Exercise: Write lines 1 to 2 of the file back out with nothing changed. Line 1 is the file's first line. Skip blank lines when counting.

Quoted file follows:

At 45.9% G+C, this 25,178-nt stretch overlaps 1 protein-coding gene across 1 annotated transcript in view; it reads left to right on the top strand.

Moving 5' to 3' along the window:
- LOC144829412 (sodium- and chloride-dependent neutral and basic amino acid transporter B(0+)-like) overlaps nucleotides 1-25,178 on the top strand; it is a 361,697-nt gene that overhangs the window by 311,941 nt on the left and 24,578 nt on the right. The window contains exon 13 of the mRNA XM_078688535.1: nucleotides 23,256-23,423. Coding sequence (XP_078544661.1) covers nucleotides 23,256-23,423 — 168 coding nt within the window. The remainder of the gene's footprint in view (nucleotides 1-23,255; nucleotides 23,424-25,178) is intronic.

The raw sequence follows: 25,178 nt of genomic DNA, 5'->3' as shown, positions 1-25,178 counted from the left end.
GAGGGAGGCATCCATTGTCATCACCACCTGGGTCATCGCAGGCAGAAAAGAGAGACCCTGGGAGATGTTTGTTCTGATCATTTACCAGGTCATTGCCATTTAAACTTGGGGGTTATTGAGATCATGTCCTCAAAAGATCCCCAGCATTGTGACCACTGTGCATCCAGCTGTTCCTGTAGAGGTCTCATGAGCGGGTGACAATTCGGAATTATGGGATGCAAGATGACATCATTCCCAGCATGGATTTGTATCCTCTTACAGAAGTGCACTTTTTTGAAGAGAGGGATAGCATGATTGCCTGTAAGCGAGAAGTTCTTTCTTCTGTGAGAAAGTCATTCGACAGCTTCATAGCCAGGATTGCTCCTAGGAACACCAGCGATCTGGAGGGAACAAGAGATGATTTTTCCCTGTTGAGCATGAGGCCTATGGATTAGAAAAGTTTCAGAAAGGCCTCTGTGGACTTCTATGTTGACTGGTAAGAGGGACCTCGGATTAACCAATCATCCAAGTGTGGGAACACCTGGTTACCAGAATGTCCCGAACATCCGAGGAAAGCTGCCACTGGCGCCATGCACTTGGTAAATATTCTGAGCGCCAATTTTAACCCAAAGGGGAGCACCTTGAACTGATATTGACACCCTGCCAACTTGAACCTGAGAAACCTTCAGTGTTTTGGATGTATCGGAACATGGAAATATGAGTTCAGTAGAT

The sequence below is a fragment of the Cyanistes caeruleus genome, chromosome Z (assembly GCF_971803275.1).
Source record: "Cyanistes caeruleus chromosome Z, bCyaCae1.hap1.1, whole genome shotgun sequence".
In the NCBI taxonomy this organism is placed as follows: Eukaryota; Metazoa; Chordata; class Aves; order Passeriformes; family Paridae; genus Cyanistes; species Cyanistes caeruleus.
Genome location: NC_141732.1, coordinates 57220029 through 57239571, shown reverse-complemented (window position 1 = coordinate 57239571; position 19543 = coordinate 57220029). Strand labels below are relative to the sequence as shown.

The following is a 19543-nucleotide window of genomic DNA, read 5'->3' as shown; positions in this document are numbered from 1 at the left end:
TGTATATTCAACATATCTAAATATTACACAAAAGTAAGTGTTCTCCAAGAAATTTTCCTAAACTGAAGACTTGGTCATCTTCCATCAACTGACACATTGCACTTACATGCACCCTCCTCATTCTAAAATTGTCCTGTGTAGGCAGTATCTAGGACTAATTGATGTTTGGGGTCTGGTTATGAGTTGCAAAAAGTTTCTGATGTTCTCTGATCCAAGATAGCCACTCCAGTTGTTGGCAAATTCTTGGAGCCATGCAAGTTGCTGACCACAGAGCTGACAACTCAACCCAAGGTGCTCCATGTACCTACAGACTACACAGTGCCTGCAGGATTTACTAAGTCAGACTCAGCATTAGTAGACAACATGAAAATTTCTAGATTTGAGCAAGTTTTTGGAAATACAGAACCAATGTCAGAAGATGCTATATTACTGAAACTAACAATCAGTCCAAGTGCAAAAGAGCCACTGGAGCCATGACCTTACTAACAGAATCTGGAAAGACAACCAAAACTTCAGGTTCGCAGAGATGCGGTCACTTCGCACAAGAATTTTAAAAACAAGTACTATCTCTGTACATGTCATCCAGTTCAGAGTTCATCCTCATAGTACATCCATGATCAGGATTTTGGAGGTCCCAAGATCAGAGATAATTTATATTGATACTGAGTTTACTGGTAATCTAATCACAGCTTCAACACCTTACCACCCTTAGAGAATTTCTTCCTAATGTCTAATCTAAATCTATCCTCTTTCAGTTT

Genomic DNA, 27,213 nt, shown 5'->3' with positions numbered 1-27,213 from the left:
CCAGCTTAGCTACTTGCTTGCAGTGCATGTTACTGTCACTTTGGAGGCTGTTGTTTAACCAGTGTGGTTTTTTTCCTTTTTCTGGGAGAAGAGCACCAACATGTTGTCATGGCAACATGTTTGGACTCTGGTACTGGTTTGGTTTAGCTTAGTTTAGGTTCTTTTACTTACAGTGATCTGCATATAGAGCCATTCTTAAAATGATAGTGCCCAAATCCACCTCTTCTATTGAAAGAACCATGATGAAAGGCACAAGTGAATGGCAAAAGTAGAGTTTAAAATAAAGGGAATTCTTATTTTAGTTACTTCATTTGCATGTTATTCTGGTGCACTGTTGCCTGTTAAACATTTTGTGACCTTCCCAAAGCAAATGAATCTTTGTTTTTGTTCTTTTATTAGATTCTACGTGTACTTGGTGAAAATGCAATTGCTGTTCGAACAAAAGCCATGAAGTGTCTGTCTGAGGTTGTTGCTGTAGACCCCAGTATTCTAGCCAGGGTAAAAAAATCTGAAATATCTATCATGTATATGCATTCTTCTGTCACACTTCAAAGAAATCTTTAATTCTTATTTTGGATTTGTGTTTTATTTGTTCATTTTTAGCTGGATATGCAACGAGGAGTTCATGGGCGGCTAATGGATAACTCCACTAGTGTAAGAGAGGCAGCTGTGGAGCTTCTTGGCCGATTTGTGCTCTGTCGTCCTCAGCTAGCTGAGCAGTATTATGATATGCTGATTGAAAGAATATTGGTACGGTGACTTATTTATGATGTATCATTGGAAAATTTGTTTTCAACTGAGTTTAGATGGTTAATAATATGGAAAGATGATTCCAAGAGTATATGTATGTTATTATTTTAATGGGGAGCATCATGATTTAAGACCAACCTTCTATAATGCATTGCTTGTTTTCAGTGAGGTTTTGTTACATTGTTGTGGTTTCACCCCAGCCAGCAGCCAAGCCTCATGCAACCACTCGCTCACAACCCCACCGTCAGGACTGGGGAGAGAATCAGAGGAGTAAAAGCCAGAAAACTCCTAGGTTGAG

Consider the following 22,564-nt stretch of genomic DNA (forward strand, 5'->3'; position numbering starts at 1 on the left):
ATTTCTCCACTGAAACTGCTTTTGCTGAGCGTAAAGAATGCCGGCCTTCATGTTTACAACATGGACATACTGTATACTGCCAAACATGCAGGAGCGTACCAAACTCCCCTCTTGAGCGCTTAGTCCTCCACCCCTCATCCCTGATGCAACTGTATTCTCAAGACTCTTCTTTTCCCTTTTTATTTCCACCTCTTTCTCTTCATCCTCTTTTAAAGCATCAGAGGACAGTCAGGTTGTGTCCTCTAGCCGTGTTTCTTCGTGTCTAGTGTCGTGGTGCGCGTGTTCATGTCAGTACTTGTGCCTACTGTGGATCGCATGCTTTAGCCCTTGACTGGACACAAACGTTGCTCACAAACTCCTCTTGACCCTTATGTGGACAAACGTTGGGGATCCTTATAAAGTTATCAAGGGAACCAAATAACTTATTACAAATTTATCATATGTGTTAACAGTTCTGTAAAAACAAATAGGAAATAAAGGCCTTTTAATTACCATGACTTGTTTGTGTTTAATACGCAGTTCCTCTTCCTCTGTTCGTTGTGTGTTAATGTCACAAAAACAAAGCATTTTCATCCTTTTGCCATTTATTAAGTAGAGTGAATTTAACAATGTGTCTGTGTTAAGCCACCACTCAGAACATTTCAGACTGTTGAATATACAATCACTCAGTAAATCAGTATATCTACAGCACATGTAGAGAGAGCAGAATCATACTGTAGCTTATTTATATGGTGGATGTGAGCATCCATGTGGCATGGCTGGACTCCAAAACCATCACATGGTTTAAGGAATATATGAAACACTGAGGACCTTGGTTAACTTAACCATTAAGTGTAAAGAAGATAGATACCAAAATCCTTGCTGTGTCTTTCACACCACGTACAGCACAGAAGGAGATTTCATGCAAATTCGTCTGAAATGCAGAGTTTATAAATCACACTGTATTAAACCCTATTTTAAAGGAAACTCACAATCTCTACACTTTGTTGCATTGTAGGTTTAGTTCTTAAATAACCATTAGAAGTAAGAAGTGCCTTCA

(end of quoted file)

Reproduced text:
At 45.9% G+C, this 25,178-nt stretch overlaps 1 protein-coding gene across 1 annotated transcript in view; it reads left to right on the top strand.

Moving 5' to 3' along the window: